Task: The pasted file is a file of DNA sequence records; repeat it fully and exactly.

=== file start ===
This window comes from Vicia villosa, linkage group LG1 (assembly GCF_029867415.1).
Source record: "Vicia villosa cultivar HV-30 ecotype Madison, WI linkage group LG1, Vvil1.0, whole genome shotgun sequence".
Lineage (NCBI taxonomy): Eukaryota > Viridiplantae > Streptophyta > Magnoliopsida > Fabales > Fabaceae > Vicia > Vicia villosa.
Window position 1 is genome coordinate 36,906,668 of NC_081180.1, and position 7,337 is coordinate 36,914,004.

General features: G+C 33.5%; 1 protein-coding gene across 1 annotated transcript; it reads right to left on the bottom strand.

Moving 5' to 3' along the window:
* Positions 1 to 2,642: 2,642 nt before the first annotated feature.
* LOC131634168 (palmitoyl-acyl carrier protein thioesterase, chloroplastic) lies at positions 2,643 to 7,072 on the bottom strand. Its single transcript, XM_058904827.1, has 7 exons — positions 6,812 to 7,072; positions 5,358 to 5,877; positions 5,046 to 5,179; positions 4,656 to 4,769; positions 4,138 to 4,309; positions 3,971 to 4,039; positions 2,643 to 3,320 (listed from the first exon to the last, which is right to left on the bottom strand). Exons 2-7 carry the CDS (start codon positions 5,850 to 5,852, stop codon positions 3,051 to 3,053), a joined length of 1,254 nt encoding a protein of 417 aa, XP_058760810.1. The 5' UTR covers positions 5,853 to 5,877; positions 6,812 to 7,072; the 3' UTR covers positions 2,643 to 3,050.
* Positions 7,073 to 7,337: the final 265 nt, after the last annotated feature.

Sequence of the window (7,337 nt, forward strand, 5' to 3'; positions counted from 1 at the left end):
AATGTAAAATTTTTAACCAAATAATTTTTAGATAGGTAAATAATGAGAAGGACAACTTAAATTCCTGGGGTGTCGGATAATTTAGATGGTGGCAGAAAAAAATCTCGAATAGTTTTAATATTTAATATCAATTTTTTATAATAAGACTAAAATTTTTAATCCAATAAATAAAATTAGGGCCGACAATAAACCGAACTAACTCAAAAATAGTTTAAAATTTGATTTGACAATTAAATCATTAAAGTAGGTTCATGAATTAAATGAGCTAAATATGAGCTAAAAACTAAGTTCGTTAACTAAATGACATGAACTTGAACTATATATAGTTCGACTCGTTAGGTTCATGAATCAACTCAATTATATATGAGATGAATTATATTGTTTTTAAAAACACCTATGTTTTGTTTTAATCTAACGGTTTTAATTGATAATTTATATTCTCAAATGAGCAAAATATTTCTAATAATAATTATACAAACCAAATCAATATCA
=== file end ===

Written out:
This window comes from Vicia villosa, linkage group LG1 (assembly GCF_029867415.1).
Source record: "Vicia villosa cultivar HV-30 ecotype Madison, WI linkage group LG1, Vvil1.0, whole genome shotgun sequence".
Lineage (NCBI taxonomy): Eukaryota > Viridiplantae > Streptophyta > Magnoliopsida > Fabales > Fabaceae > Vicia > Vicia villosa.
Window position 1 is genome coordinate 36,906,668 of NC_081180.1, and position 7,337 is coordinate 36,914,004.

General features: G+C 33.5%; 1 protein-coding gene across 1 annotated transcript; it reads right to left on the bottom strand.

Moving 5' to 3' along the window:
* Positions 1 to 2,642: 2,642 nt before the first annotated feature.
* LOC131634168 (palmitoyl-acyl carrier protein thioesterase, chloroplastic) lies at positions 2,643 to 7,072 on the bottom strand. Its single transcript, XM_058904827.1, has 7 exons — positions 6,812 to 7,072; positions 5,358 to 5,877; positions 5,046 to 5,179; positions 4,656 to 4,769; positions 4,138 to 4,309; positions 3,971 to 4,039; positions 2,643 to 3,320 (listed from the first exon to the last, which is right to left on the bottom strand). Exons 2-7 carry the CDS (start codon positions 5,850 to 5,852, stop codon positions 3,051 to 3,053), a joined length of 1,254 nt encoding a protein of 417 aa, XP_058760810.1. The 5' UTR covers positions 5,853 to 5,877; positions 6,812 to 7,072; the 3' UTR covers positions 2,643 to 3,050.
* Positions 7,073 to 7,337: the final 265 nt, after the last annotated feature.

Sequence of the window (7,337 nt, forward strand, 5' to 3'; positions counted from 1 at the left end):
AATGTAAAATTTTTAACCAAATAATTTTTAGATAGGTAAATAATGAGAAGGACAACTTAAATTCCTGGGGTGTCGGATAATTTAGATGGTGGCAGAAAAAAATCTCGAATAGTTTTAATATTTAATATCAATTTTTTATAATAAGACTAAAATTTTTAATCCAATAAATAAAATTAGGGCCGACAATAAACCGAACTAACTCAAAAATAGTTTAAAATTTGATTTGACAATTAAATCATTAAAGTAGGTTCATGAATTAAATGAGCTAAATATGAGCTAAAAACTAAGTTCGTTAACTAAATGACATGAACTTGAACTATATATAGTTCGACTCGTTAGGTTCATGAATCAACTCAATTATATATGAGATGAATTATATTGTTTTTAAAAACACCTATGTTTTGTTTTAATCTAACGGTTTTAATTGATAATTTATATTCTCAAATGAGCAAAATATTTCTAATAATAATTATACAAACCAAATCAATATCA